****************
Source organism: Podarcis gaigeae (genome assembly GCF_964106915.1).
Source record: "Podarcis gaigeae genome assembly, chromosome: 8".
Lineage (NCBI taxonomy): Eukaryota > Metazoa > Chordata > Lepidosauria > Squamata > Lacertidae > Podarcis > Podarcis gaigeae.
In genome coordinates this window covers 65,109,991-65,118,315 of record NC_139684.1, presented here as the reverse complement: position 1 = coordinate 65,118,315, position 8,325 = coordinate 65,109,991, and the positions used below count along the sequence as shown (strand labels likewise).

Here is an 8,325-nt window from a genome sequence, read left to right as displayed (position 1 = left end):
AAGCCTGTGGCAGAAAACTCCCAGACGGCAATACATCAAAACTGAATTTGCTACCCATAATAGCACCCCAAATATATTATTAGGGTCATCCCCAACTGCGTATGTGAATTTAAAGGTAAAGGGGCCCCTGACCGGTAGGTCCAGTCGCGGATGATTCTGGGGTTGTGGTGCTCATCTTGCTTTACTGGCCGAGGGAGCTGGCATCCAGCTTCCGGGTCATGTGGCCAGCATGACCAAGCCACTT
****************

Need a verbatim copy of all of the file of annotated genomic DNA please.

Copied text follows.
Source organism: Podarcis gaigeae (genome assembly GCF_964106915.1).
Source record: "Podarcis gaigeae genome assembly, chromosome: 8".
Lineage (NCBI taxonomy): Eukaryota > Metazoa > Chordata > Lepidosauria > Squamata > Lacertidae > Podarcis > Podarcis gaigeae.
In genome coordinates this window covers 65,109,991-65,118,315 of record NC_139684.1, presented here as the reverse complement: position 1 = coordinate 65,118,315, position 8,325 = coordinate 65,109,991, and the positions used below count along the sequence as shown (strand labels likewise).

Here is an 8,325-nt window from a genome sequence, read left to right as displayed (position 1 = left end):
AAGCCTGTGGCAGAAAACTCCCAGACGGCAATACATCAAAACTGAATTTGCTACCCATAATAGCACCCCAAATATATTATTAGGGTCATCCCCAACTGCGTATGTGAATTTAAAGGTAAAGGGGCCCCTGACCGGTAGGTCCAGTCGCGGATGATTCTGGGGTTGTGGTGCTCATCTTGCTTTACTGGCCGAGGGAGCTGGCATCCAGCTTCCGGGTCATGTGGCCAGCATGACCAAGCCACTT